Predicting Chemical and Biochemical Properties Using the Abraham General Solvation Model

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Several studies were done to illustrate the versatillity of the Abraham model in mathematically describing the various solute-solvent interactions found in a wide range of different chemical and biological systems. The first study focused on using the solvation model to construct mathematical correlations describing the minimum inhibitory concentration of organic compounds for growth inhibition towards the three bacterial strains Porphyromonas gingivalis, Selenomonas artemidis, and Streptococcus sobrinus. The next several studies expand the practicallity of the Abraham model by predicting free energies of partition in chemical systems. The free energy studies expand the use of the Abraham model to other temperatures ... continued below

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Mintz, Christina May 2009.

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  • Mintz, Christina

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Several studies were done to illustrate the versatillity of the Abraham model in mathematically describing the various solute-solvent interactions found in a wide range of different chemical and biological systems. The first study focused on using the solvation model to construct mathematical correlations describing the minimum inhibitory concentration of organic compounds for growth inhibition towards the three bacterial strains Porphyromonas gingivalis, Selenomonas artemidis, and Streptococcus sobrinus. The next several studies expand the practicallity of the Abraham model by predicting free energies of partition in chemical systems. The free energy studies expand the use of the Abraham model to other temperatures and properties by developing correlations for the enthalpies of solvation of gaseous solutes of various compounds dissolved in water, 1-octanol, hexane, heptane, hexadecane, cyclohexane, benzene, toluene, carbon tetrachloride, chloroform, methanol, ethanol, 1-butanol, propylene carbonate, dimethyl sulfoxide, 1,2-dichloroethane, N,N-dimethylformamide, tert-butanol, dibutyl ether, ethyl acetate, acetonitrile, and acetone. Also, a generic equation for linear alkanes is created for use when individual datasets are small. The prediction of enthalpies of solvation is furthered by modifying the Abraham model so that experimental data measured at different temperatures can be included into a single correlation expression. The temperature dependence is directly included in the model by separating each coefficient into an enthalpic and entropic component. Specifically, the final study describes the effects of temperature on the sorption coefficients of organic gases onto humic acid. The derived predicted values for each research study show a good correlation with experimental values.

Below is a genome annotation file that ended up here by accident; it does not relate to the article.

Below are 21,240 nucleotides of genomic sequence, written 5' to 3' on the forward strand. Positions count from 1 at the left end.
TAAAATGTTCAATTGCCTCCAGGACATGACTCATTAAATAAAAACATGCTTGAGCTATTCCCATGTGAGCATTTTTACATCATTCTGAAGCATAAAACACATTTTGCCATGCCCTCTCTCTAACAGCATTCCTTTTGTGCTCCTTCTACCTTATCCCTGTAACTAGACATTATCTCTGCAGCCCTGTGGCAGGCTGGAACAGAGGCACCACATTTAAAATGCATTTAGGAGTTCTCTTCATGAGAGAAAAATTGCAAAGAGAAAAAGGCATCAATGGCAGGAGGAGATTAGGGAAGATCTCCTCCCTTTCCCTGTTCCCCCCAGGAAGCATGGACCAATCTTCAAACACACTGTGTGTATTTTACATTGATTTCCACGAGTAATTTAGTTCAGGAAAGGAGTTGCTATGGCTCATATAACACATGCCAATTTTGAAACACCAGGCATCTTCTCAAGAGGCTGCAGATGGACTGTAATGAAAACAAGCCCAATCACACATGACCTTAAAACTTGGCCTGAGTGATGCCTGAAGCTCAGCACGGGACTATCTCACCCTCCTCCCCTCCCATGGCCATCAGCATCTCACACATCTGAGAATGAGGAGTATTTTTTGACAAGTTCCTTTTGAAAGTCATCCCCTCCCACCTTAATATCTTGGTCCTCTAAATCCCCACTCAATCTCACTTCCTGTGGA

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  • May 2009

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  • Sept. 10, 2010, 1:20 a.m.

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Mintz, Christina. Predicting Chemical and Biochemical Properties Using the Abraham General Solvation Model, dissertation, May 2009; Denton, Texas. (digital.library.unt.edu/ark:/67531/metadc28373/: accessed July 17, 2018), University of North Texas Libraries, Digital Library, digital.library.unt.edu; .